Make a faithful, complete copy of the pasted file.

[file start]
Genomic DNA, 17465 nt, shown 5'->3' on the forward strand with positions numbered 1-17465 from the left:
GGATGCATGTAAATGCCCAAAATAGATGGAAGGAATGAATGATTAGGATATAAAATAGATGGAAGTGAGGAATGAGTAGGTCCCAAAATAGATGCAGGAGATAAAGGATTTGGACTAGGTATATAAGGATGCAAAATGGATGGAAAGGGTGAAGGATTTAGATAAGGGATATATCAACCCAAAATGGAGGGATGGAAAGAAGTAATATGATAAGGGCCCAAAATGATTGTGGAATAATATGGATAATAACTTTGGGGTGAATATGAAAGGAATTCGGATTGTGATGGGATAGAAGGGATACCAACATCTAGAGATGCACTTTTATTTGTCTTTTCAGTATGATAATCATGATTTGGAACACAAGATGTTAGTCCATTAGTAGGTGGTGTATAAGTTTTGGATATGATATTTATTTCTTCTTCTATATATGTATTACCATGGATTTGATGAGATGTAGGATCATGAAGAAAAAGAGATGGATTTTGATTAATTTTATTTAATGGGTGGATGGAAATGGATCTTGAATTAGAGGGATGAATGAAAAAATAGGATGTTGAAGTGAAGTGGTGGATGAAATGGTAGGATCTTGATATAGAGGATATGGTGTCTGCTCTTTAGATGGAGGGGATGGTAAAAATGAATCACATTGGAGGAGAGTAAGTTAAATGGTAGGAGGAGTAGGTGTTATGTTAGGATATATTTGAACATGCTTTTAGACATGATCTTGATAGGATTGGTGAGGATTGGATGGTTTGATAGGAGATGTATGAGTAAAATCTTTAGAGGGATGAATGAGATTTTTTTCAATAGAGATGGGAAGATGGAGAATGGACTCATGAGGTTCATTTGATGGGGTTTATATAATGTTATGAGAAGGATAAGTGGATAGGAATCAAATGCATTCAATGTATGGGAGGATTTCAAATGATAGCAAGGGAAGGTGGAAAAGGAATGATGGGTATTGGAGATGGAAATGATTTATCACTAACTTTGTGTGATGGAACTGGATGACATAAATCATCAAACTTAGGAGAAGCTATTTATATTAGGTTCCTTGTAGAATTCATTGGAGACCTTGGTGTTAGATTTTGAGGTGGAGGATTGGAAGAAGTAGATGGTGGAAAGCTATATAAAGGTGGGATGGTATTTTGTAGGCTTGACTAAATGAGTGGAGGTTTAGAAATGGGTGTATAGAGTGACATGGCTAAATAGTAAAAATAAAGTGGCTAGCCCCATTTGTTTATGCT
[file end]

Genomic DNA, 17465 nt, shown 5'->3' on the forward strand with positions numbered 1-17465 from the left:
GGATGCATGTAAATGCCCAAAATAGATGGAAGGAATGAATGATTAGGATATAAAATAGATGGAAGTGAGGAATGAGTAGGTCCCAAAATAGATGCAGGAGATAAAGGATTTGGACTAGGTATATAAGGATGCAAAATGGATGGAAAGGGTGAAGGATTTAGATAAGGGATATATCAACCCAAAATGGAGGGATGGAAAGAAGTAATATGATAAGGGCCCAAAATGATTGTGGAATAATATGGATAATAACTTTGGGGTGAATATGAAAGGAATTCGGATTGTGATGGGATAGAAGGGATACCAACATCTAGAGATGCACTTTTATTTGTCTTTTCAGTATGATAATCATGATTTGGAACACAAGATGTTAGTCCATTAGTAGGTGGTGTATAAGTTTTGGATATGATATTTATTTCTTCTTCTATATATGTATTACCATGGATTTGATGAGATGTAGGATCATGAAGAAAAAGAGATGGATTTTGATTAATTTTATTTAATGGGTGGATGGAAATGGATCTTGAATTAGAGGGATGAATGAAAAAATAGGATGTTGAAGTGAAGTGGTGGATGAAATGGTAGGATCTTGATATAGAGGATATGGTGTCTGCTCTTTAGATGGAGGGGATGGTAAAAATGAATCACATTGGAGGAGAGTAAGTTAAATGGTAGGAGGAGTAGGTGTTATGTTAGGATATATTTGAACATGCTTTTAGACATGATCTTGATAGGATTGGTGAGGATTGGATGGTTTGATAGGAGATGTATGAGTAAAATCTTTAGAGGGATGAATGAGATTTTTTTCAATAGAGATGGGAAGATGGAGAATGGACTCATGAGGTTCATTTGATGGGGTTTATATAATGTTATGAGAAGGATAAGTGGATAGGAATCAAATGCATTCAATGTATGGGAGGATTTCAAATGATAGCAAGGGAAGGTGGAAAAGGAATGATGGGTATTGGAGATGGAAATGATTTATCACTAACTTTGTGTGATGGAACTGGATGACATAAATCATCAAACTTAGGAGAAGCTATTTATATTAGGTTCCTTGTAGAATTCATTGGAGACCTTGGTGTTAGATTTTGAGGTGGAGGATTGGAAGAAGTAGATGGTGGAAAGCTATATAAAGGTGGGATGGTATTTTGTAGGCTTGACTAAATGAGTGGAGGTTTAGAAATGGGTGTATAGAGTGACATGGCTAAATAGTAAAAATAAAGTGGCTAGCCCCATTTGTTTATGCT